Functional testing and the secret of happiness

I’ve started going through my Hellbound project and replacing some of the mocks I’ve been using in JBehave with real code.

This means, of course, that the functional tests which relied on the mocks for verification don’t do anything any more. In fact, the only way to test that Hellbound is working is by looking at the front-end.

I guess this is why packages like JFCUnit and Abbot were developed; to allow testers to get hold of the application guis and automate the tests. The only way to test a client-side application is by looking at the gui (or by checking output files, I guess). But by and large if the screen looks right, and the users can’t tell the difference between a back end made up of persistence layers and databases and J2EE technology, and a bunch of monkeys running round with bananas into which the data has been carefully etched, then it doesn’t really matter what the back-end is.

Hellbound is a game, so the users are happy if the game lets them play it. The system I’m actually being paid to produce is a retail till application, so the users are happy if they can sell things, and people are happy if they can buy things.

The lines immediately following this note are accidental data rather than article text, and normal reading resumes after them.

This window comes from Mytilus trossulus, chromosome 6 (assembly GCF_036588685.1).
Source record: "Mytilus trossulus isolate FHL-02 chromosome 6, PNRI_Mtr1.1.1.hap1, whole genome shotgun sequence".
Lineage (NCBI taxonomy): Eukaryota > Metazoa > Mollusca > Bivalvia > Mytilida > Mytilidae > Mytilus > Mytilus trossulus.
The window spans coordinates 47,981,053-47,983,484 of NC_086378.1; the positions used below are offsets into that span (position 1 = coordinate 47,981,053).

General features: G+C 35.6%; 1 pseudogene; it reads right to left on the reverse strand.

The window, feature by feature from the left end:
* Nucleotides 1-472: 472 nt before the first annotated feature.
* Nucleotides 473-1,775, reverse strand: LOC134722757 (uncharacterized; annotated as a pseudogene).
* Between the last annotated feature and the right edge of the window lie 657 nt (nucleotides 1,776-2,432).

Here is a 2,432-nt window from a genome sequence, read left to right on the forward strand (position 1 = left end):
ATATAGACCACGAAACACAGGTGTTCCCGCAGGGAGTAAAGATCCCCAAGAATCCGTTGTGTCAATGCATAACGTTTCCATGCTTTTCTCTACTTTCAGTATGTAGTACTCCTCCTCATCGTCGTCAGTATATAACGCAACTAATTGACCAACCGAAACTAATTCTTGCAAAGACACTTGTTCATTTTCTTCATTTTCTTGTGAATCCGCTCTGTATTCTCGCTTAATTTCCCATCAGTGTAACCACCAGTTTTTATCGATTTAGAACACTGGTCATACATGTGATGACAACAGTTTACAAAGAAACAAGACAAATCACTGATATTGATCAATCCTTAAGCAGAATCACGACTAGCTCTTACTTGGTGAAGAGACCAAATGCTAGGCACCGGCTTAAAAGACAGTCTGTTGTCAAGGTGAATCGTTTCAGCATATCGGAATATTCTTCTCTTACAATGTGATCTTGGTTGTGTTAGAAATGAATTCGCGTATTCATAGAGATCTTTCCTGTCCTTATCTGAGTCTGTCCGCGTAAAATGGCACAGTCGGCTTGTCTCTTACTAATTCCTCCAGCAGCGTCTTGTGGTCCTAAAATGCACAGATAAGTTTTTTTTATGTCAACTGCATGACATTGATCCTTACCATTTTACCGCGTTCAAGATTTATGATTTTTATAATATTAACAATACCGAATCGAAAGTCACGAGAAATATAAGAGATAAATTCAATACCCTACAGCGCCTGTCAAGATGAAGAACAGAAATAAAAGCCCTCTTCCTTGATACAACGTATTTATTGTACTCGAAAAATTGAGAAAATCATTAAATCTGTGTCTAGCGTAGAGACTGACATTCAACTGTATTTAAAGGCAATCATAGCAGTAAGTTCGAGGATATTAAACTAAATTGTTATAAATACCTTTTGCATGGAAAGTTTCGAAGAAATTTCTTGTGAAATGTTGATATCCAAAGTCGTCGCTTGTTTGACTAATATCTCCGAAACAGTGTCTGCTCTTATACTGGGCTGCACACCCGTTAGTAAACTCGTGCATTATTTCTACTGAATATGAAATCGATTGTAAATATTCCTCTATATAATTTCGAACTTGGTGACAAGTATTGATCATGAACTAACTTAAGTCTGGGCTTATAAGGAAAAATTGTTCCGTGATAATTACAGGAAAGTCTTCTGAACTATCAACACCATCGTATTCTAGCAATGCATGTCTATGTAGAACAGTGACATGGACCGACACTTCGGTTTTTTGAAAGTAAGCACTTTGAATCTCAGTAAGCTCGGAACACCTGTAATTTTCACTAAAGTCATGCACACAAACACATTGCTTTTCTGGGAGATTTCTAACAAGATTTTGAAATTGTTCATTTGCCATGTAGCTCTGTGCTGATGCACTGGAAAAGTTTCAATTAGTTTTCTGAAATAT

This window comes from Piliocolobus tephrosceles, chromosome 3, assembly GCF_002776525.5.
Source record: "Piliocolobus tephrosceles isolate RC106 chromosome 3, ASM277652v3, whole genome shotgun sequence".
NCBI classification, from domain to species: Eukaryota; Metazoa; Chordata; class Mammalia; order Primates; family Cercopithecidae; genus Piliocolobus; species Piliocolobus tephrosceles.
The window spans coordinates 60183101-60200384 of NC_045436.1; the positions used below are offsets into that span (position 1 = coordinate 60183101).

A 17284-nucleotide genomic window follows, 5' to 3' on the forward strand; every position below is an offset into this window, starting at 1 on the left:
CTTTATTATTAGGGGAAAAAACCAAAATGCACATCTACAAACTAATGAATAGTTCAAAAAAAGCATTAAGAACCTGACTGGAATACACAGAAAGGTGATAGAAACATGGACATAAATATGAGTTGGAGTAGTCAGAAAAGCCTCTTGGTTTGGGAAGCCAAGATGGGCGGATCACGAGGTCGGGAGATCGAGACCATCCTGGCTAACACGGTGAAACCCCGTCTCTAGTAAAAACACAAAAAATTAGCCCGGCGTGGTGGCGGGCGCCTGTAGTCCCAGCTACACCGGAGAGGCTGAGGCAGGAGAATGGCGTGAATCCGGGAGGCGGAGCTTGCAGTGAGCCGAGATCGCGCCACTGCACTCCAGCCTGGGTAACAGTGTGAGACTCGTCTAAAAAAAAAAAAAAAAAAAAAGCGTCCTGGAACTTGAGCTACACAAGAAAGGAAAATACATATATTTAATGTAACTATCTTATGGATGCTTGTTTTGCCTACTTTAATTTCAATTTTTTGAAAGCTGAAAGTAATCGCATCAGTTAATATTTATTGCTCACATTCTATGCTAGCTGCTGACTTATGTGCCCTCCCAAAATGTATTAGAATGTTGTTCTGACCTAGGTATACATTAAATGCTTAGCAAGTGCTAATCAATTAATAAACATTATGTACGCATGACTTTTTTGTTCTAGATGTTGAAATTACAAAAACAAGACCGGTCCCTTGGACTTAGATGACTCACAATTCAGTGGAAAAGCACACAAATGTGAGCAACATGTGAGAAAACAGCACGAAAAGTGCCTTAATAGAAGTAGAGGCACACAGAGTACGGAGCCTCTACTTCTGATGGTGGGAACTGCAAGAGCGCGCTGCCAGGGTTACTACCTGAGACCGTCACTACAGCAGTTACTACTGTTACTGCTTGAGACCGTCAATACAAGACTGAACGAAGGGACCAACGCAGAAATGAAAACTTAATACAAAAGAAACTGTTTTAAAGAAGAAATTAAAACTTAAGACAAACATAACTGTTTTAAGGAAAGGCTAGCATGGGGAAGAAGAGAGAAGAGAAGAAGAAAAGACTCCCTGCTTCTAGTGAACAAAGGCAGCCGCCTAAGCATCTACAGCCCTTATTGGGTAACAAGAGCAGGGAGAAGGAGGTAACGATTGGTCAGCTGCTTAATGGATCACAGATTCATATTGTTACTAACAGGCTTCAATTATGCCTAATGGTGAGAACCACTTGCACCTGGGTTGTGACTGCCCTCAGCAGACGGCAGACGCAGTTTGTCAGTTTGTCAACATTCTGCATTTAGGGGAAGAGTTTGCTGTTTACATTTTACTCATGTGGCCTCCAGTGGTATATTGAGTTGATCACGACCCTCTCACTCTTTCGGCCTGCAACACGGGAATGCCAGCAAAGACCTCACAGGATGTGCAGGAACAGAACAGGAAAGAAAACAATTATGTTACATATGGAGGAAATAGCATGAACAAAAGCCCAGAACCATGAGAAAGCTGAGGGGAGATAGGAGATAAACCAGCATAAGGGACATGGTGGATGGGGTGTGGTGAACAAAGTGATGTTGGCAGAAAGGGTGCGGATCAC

So really, the only way to test if your system works is if people are happy.

There are other ways to make people happy. I’m convinced that the secret of happiness, particularly in the kind of culture which permits retail till applications, is to look at what you’ve got and not at what everyone else has; to stop being jealous of success and wealth and start appreciating your own. So all I really need to do is convince the whole of western civilisation that there’s a better way, then it won’t really matter if my code works or not.

I have a sneaking suspicion that it might be easier to learn to write functional tests properly.

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4 Responses to Functional testing and the secret of happiness

  1. icklemichael says:

    the users can’t tell the difference between a back end made up of persistence layers and databases and J2EE technology, and a bunch of monkeys running round with bananas into which the data has been carefully etched

    You mean that isn’t how oracle is implemented?

  2. boryon says:

    Dammit Michael, you’ve found out that my job is really herding monkeys!

    So much for that secret 😛

    Chris

  3. sirenian says:

    I probably shouldn’t say this, but you know that defence project I worked on when I first started Java? Well, that was based on a monkey protocol with banana encryption. They had a whole system for tracking the monkeys, counting the bananas, and identifying which monkeys had security clearance for top-secret bananas.

    Unfortunately they found out during the integration phase that the monkeys tend to eat the bananas before delivery. This typical lack of forethought is the reason why defence projects cost so much and usually fail.

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